MELBOURNE (Reuters) - Global miner Rio Tinto (RIO.AX)(RIO.L) will not be taken over by rival Glencore (GLEN.L) because there is no value in it for shareholders and regulators will never let it happen, Rio Tinto chief executive Sam Walsh said.
Rio rebuffed a takeover approach from Glencore last August to create a $160 billion mining and trading goliath and revealed the approach in October. Glencore did not rule out making a fresh attempt.
Under UK rules, it could return with an offer from April onward. But since October Glencore’s shares have slid relative to Rio’s, leading investors to play down the chances of it making a fresh bid in the near term.
Speaking at the Royal Institute for International Affairs in London on Sunday, Walsh said that while “the media are sort of infatuated with this,” investors did not expect a deal.
“Investors say: ‘I don’t get it. Why are you giving this any air, because it actually isn’t going to happen,’” he said, according to a transcript of his remarks, when asked about consolidation among the world’s biggest miners.
“Now, part of the reason is value. Part of the reason is, as you say, the antitrust and people who collect tax and what have you, they’re just simply not going to let it happen.”
Glencore declined to comment on Walsh’s remarks. Its market value has fallen nearly 11 percent to $59.8 billion since its bid was revealed, while Rio’s market value has climbed nearly 6 percent to $91.2 billion.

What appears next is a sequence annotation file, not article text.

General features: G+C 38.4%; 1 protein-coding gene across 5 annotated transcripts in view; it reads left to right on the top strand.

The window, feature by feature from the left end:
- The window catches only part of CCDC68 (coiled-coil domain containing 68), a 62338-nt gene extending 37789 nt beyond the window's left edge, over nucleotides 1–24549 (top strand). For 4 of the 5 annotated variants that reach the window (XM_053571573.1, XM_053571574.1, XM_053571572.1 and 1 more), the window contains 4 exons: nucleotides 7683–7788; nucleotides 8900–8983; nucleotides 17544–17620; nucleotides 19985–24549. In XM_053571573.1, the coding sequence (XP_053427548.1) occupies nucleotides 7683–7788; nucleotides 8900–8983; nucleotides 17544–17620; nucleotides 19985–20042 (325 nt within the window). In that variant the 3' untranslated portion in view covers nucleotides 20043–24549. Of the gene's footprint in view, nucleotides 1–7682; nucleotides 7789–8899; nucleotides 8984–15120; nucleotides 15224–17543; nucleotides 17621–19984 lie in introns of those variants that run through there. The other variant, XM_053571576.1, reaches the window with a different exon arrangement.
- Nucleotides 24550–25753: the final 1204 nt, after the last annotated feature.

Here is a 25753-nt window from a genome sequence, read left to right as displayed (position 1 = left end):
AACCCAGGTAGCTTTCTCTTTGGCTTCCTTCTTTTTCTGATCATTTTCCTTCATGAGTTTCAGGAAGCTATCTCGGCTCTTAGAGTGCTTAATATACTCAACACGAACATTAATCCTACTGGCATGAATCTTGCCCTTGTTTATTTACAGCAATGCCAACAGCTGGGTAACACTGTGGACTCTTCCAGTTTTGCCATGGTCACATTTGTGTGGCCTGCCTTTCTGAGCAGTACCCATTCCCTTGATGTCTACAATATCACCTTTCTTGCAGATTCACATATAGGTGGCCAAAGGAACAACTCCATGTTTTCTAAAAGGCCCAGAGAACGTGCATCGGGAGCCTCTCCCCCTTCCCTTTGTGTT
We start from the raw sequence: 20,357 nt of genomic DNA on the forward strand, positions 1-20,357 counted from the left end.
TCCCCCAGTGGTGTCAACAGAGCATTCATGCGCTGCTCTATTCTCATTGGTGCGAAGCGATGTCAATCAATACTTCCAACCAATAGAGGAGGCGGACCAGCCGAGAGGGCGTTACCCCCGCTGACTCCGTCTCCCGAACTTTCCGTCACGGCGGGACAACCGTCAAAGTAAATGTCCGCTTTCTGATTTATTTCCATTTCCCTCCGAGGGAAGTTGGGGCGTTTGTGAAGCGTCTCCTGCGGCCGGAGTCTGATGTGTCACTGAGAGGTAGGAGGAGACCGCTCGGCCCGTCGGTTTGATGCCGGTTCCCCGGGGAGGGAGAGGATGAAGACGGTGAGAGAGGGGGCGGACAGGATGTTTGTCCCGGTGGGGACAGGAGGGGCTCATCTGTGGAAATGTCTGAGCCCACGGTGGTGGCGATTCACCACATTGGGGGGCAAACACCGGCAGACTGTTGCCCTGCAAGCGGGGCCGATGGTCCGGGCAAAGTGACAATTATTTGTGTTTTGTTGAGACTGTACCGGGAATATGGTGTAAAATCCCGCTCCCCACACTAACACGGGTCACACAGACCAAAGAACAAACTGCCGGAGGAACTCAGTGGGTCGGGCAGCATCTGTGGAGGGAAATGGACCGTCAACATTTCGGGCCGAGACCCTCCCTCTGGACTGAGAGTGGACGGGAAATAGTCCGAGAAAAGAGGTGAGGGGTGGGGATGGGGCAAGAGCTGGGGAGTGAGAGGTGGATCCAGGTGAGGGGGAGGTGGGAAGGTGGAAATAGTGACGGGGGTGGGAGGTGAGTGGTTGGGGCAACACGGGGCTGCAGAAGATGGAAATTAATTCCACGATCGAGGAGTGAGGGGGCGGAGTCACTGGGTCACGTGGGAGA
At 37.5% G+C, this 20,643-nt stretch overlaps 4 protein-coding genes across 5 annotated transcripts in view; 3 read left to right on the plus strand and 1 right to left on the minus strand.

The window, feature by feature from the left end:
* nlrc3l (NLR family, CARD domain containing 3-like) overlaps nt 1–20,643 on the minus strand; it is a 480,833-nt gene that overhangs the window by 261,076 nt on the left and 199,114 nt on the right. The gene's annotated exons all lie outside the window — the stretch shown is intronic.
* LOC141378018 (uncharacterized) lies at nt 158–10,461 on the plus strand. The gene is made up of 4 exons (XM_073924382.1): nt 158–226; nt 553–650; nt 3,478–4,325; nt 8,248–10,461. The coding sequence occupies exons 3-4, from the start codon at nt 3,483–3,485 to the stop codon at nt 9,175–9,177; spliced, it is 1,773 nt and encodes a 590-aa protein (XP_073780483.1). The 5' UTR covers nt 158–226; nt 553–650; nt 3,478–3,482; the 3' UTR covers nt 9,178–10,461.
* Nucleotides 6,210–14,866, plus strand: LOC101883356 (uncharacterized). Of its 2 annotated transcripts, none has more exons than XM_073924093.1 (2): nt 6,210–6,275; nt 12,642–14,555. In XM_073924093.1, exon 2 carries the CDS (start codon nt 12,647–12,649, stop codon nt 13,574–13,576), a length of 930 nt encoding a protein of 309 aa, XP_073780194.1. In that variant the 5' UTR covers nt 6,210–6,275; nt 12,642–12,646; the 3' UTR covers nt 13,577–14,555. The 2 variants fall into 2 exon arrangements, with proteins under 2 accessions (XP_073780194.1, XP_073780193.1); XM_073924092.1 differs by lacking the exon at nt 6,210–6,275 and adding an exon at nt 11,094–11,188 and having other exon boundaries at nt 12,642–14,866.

Walsh cited value and regulatory opposition as the main factors behind BHP Billiton’s failed takeover offer for Rio Tinto in 2008, too.
“At the end of the day, the BHP potential takeover of Rio fell over primarily because of value - but it fell over because the antitrust authorities said: ‘We are not going to let this happen.’ Simple as that.”
Walsh has previously said a merger of Glencore and Rio Tinto would not work because of a clash of cultures, as Glencore is a trading company operating on a short term horizon, while Rio Tinto is a mining company focused on developing low-cost, long-life mines.
Investors say the key obstacle to a deal would be whether Glencore, which is 8.4 percent owned by chief executive Ivan Glasenberg, would offer a big enough premium.
“Given Glasenberg’s reputation and large personal stake in Glencore, the company is unlikely to offer meaningfully over what the market believes, rightly or wrongly, Rio is worth,” said Ric Ronge, a portfolio manager at Pengana Capital.
“But I think it is foolish to underestimate Glencore, given the success of the company to date,” he added.
Reporting by Sonali Paul; Editing by Richard Pullin